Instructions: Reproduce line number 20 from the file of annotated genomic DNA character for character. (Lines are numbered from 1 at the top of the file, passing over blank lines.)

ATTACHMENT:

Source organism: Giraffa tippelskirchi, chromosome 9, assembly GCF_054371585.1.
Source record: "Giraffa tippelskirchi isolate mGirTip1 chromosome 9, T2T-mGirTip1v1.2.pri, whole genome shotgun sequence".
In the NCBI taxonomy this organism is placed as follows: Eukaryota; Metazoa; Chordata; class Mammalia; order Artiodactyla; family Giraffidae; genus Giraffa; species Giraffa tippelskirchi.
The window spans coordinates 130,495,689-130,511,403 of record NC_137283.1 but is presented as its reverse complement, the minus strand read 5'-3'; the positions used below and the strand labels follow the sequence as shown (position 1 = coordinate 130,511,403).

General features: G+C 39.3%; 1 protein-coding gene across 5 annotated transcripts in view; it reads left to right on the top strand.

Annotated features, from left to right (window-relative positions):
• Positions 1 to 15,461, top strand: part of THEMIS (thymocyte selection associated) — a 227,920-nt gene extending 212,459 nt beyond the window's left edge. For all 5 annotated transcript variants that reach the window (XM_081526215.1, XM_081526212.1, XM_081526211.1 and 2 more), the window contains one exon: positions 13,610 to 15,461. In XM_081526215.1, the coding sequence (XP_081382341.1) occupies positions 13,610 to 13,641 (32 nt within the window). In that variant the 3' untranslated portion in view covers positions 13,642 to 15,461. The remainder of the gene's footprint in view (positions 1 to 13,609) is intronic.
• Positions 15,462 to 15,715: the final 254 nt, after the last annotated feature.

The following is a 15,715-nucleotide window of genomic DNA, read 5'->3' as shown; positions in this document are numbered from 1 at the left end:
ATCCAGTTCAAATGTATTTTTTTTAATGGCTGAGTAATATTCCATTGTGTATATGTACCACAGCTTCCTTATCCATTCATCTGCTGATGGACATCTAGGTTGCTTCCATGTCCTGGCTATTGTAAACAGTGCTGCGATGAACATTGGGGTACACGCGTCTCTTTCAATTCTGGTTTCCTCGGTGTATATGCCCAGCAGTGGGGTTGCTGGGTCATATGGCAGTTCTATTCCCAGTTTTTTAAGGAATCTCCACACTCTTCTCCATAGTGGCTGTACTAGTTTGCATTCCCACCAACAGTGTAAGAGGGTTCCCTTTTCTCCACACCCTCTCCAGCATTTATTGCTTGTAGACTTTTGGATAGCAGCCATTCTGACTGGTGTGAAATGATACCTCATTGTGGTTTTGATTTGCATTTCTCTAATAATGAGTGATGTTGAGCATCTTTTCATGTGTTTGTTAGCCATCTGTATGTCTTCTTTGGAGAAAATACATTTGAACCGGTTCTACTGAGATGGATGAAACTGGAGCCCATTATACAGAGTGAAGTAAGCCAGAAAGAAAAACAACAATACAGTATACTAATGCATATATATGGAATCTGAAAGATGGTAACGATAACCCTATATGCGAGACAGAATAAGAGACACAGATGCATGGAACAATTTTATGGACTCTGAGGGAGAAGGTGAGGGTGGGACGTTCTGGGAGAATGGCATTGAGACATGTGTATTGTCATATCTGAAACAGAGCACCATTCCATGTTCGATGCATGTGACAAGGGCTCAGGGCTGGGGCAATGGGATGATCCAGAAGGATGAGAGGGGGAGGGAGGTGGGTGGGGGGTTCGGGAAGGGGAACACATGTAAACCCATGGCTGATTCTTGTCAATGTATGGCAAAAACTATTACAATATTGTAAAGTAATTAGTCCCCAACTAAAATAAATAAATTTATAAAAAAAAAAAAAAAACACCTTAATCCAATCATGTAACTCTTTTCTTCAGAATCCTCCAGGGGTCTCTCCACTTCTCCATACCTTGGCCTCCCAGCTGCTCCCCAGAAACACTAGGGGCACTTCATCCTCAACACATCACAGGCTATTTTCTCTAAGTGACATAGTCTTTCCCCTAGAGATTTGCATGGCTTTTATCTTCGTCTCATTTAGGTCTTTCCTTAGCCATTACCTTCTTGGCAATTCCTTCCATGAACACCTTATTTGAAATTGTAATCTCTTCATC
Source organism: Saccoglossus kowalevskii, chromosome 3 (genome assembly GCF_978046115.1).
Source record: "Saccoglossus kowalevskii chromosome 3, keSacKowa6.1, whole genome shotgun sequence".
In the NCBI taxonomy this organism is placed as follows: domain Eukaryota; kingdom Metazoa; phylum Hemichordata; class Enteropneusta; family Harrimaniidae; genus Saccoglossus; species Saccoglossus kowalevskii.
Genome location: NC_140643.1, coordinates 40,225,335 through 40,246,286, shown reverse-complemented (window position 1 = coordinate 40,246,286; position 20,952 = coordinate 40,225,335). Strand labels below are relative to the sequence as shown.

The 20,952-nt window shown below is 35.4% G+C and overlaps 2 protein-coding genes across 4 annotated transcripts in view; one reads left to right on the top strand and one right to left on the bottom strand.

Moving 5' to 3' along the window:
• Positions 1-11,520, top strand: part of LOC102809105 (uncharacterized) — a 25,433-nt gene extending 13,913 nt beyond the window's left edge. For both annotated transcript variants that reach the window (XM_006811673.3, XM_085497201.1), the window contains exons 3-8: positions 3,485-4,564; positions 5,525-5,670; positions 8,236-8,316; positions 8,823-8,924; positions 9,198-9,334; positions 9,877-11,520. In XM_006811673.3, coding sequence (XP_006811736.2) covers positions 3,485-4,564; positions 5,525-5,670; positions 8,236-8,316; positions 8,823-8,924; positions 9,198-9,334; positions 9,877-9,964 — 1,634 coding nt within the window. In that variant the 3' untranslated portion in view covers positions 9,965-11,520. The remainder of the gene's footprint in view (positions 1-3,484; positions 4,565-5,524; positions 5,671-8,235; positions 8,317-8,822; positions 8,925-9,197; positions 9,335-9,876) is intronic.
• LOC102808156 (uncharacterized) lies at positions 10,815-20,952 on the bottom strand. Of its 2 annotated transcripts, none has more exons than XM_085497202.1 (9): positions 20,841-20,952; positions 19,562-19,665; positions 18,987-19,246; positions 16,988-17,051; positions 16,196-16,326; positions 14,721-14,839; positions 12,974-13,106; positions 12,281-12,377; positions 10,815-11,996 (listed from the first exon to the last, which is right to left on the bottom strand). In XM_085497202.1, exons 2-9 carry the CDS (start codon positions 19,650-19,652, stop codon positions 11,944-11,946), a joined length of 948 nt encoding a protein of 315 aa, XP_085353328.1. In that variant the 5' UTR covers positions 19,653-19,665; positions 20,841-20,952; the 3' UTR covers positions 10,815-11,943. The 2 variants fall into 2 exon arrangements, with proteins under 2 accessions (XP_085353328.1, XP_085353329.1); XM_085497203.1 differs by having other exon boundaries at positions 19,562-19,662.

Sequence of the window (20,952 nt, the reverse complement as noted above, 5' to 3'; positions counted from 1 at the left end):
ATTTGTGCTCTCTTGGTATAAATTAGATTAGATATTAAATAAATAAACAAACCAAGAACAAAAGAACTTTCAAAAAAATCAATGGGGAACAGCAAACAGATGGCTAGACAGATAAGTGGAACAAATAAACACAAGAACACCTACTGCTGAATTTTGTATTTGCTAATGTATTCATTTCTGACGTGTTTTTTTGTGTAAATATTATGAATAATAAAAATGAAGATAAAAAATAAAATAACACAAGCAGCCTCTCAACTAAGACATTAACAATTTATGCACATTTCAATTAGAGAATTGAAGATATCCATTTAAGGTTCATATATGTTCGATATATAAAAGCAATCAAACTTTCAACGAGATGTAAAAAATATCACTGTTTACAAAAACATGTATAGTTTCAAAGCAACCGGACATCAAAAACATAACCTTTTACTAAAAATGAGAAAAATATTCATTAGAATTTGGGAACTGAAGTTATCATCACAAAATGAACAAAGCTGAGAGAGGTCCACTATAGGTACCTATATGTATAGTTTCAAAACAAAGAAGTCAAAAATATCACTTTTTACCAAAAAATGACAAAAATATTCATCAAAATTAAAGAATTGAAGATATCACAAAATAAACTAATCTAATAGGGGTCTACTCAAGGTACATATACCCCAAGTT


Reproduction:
ATTTGTGCTCTCTTGGTATAAATTAGATTAGATATTAAATAAATAAACAAACCAAGAACAAAAGAACTTTCAAAAAAATCAATGGGGAACAGCAAACAGATGGCTAGACAGATAAGTGGAACAAATAAACACAAGAACACCTACTGCTGAATTTTGTATTTGCTAATGTATTCATTTCTGACGTGTTTTTTTGTGTAAATATTATGAATAATAAAAATGAAGATAAAAAATAAAATAACACAAGCAGCCTCTCAACTAAGACATTAACAATTTATGCACATTTCAATTAGAGAATTGAAGATATCCATTTAAGGTTCATATATGTTCGATATATAAAAGCAATCAAACTTTCAACGAGATGTAAAAAATATCACTGTTTACAAAAACATGTATAGTTTCAAAGCAACCGGACATCAAAAACATAACCTTTTACTAAAAATGAGAAAAATATTCATTAGAATTTGGGAACTGAAGTTATCATCACAAAATGAACAAAGCTGAGAGAGGTCCACTATAGGTACCTATATGTATAGTTTCAAAACAAAGAAGTCAAAAATATCACTTTTTACCAAAAAATGACAAAAATATTCATCAAAATTAAAGAATTGAAGATATCACAAAATAAACTAATCTAATAGGGGTCTACTCAAGGTACATATACCCCAAGTT